5. Well, there’s always Baltia!
    25 years in the making…actually just about ready to start.
    .no really they are…..
    always touting the route JFK to St. Petersburg Russia,
    and just in time for the Ukraine issue.

    Suddenly they change to “Non Stops to Europe”.

    They may start, but I think their demise will be a little faster in fruition than their first flight!

  6. Just some random brainstorming, but I’m curious if one of the next successful carriers is varied more in their method.

    Given the mess that is EAS right now I’m curious if there is room for innovation in the methods used, for markets where land travel really isn’t an option. Perhaps something along the lines of:
    1. Bringing back milk runs.
    2. Flying at a lower altitude to make landings and takeoffs not take as long in the approach.
    3. Having the safety video in a hold room on the ground so turns can be lighting fast.
    4. Skipping a stop if there isn’t anyone to pick up or drop off. (This’d require reservations 24 hours in advance.)
    5. Codesharing with every airline out there. (Well, except DL, they’ll want exclusivity.)
    6. Start and end at a different airline’s hub to put connections on both sides. (Say ORD-X-X-X-X-SLC or something.)

  7. Won’t high speed rail in CA limit additional intrastate service?

    Here’s a novel idea: how about starting a domestic airline with less seats that is comfortable to fly? I am not talking about the transatlantic service that sprouts up occasionally with jets retrofitted with 40 luxury seats. I am talking about taking 160 seats down to 120 and making comfort a priority. It wouldn’t have to be luxurious and loaded with amenities – just very comfortable seating. It certainly would be in contrast to the way things seem to be headed. I think there is a market for that and many customers would pay $20-30 more one way for comfort.

    1. 160 seats down to 120 and then asking everyone to pay another $30 isn’t going to cut it. Say each seat at 160 is $100 = $16,000 > 120 seats at $130 = $15,600. Sure you can raise the ticket price to where it would be more profitable but as many have tried before, the model doesn’t work.

      If anything I see more ULCC. As we all know, WN really isn’t cheap anymore. Spirit is and doing quite well. I see more of that happening. It doesn’t take much to pick a moderate sized city, lease a few 737’s, and start flying to Florida and Mexico. SY does it relatively well from MSP and this is a fortress hub for DL. I’d think someone has enough cash and is foolish enough to start a similar operation in a place like Cleveland, Memphis, etc.

        1. Before that they found out that travel agents will most likely sell a flight on the first screen. They did wonders with Sabre to get lots of extra revenue during the 80s and I’m sure that haloed over a bit to the 90s.

    2. Many people pay a lot more than $30 to have that feature right now — it is called first class seating. Being a large guy that doesn’t fit in a coach seat if I could get a decent seat for $30 more I would jump on it whenever I need to fly. Right now the premium over coach is at minimum $1000 round-trip to fly from GRR to SFO or OAK (and that sometimes includes a prop-plane flight to ORD crammed into a too-small seat). I like the idea to have an airline with decent seating for a small premium, it would save the over 300 pound segment of the flying population a lot of cash.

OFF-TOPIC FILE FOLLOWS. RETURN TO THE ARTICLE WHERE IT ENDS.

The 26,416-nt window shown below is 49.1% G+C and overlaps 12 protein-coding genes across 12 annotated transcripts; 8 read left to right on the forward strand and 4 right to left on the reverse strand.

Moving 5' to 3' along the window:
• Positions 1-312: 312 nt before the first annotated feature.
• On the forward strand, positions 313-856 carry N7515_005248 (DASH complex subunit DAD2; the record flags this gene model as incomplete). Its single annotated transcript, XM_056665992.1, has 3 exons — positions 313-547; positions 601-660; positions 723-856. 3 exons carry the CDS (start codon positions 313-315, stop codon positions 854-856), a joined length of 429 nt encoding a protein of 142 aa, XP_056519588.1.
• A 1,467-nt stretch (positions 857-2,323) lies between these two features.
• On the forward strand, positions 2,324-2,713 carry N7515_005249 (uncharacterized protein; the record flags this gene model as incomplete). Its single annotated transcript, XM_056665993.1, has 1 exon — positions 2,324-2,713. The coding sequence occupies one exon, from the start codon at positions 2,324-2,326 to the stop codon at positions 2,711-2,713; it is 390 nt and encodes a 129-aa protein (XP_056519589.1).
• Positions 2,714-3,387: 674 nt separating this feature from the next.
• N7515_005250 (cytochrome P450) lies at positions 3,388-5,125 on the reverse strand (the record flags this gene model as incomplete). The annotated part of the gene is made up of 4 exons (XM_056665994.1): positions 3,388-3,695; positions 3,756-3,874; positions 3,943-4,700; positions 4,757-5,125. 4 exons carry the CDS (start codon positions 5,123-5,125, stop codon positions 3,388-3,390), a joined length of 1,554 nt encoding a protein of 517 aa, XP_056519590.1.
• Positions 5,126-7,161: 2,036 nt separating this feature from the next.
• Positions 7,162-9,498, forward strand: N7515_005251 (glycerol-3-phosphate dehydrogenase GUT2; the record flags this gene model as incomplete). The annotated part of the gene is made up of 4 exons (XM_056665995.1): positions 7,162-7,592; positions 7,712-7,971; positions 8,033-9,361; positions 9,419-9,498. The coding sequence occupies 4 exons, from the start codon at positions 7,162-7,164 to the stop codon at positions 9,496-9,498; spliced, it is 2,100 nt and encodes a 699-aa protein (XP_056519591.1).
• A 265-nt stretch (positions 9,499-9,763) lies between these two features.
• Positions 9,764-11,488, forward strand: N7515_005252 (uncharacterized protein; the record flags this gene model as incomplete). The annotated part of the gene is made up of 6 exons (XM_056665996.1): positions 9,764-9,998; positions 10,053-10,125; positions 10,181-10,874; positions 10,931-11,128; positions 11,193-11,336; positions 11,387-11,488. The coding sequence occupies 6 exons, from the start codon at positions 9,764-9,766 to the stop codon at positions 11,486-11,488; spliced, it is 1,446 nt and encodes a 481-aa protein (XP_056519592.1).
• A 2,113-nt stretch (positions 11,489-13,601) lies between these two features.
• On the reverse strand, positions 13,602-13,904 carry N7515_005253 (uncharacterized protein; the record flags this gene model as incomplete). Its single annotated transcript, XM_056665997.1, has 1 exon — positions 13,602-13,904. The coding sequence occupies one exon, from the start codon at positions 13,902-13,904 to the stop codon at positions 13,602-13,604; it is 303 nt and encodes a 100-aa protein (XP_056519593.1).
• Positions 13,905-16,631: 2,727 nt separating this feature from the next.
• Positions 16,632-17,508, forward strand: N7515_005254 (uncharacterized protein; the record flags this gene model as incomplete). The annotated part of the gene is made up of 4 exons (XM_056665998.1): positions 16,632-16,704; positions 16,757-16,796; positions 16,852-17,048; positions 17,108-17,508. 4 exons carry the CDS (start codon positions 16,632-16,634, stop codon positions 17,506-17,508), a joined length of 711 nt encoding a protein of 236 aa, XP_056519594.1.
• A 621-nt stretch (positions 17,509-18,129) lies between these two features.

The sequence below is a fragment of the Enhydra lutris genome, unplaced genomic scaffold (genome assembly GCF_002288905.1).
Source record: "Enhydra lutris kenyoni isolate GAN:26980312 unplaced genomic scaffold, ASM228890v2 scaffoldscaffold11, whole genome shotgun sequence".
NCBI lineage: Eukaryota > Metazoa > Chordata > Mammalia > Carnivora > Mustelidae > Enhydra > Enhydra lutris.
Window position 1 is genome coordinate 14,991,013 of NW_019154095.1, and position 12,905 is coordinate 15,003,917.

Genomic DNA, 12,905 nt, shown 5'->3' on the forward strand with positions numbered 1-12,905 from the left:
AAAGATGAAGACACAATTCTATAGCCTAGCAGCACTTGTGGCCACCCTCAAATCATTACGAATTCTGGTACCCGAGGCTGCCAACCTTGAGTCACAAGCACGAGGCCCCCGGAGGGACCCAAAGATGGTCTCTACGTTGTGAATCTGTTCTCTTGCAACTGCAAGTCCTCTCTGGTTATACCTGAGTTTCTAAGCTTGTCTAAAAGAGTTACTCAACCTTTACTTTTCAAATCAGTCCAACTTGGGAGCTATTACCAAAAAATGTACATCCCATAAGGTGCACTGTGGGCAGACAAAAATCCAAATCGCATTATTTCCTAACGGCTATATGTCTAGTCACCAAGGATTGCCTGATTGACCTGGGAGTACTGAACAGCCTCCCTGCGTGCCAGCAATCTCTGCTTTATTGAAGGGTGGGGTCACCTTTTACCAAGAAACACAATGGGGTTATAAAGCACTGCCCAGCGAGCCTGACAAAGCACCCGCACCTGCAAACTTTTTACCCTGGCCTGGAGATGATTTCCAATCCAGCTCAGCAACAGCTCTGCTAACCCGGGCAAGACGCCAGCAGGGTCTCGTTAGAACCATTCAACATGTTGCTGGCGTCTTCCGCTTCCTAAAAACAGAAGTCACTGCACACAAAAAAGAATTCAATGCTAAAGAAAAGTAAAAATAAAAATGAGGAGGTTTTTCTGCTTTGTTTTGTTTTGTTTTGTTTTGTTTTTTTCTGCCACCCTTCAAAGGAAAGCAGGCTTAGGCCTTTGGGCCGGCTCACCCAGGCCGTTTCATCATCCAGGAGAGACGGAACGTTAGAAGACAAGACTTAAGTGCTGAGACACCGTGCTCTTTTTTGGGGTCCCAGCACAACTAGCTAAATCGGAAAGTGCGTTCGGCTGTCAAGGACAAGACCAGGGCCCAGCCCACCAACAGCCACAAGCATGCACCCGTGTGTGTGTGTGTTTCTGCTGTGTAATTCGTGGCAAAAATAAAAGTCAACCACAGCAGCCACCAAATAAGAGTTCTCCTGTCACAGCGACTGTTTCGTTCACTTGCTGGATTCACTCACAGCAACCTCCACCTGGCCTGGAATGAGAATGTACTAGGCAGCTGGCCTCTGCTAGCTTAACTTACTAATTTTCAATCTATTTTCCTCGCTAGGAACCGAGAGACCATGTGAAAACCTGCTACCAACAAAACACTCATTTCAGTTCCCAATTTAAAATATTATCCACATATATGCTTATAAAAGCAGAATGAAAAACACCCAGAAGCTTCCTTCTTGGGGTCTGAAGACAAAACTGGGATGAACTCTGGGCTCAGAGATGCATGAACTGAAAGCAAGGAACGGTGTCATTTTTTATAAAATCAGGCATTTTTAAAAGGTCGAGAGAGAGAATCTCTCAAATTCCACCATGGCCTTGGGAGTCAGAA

Profitability of a all-decent seat airline is questionable, unfortunately — especially at only $30 more than current coach prices. I think if it worked at all the additional fare would be in the neighborhood of $200-$300. Unfortunately the super-size population that actually would avail themselves of this service (which would be mostly heavy/tall people as we would be saving $700-$800 on a cross-country flight) is small, the normal flying public would not even consider such an airline at the necessary extra fare as they fit in coach seating just fine.

  8. Close to home for me DL has a couple highly profitable routes flying people up to the booming North Dakota oil region. The only options come through MSP and those flights are full and NOT cheap.

    Knowing natives from the region they bemoan how the fares have spiked, due to demand of course. Many have said running a charter up there for Christmas would be cheaper. Well…thinking along those lines…many of the oil workers up there are from places like TX. Why not wet lease a 737 or similar and run routes back and forth between TX and ND for oil workers. If the avg. fare on DL is $600+ for the route with connections you could probably get at least that for a non-stop route to DFW or IAH, etc. I wouldn’t build an airline around it but seems a money making opportunity on top of a boom.

  9. Could there be a start up that would be willing to take on WN point to point in Texas markets. Before every carrier was afraid to because WN would “squash them like a bug”. Now that WN has the highest labor cost it could create a great opportunity for a start up.

    1. The problem there is that to a large extent, you wouldn’t be dealing with WN, but with the even larger behemoth called AA. Much of the traffic generated would be Dallas or Houston. You could perhaps spin up a decent-sized competing operation at HOU, but in Dallas, DAL is gate-capped, and unless UA is willing to relinquish its two gates (doesn’t seem likely), any new operation would have to go through DFW. I’ve said here and on other sites that the “convenience” factor of DAL is overrated, but to the extent that WN will defend its turf, imagine having to deal with both them at HOU/AUS/SAT and AA at DFW. I just don’t see that happening.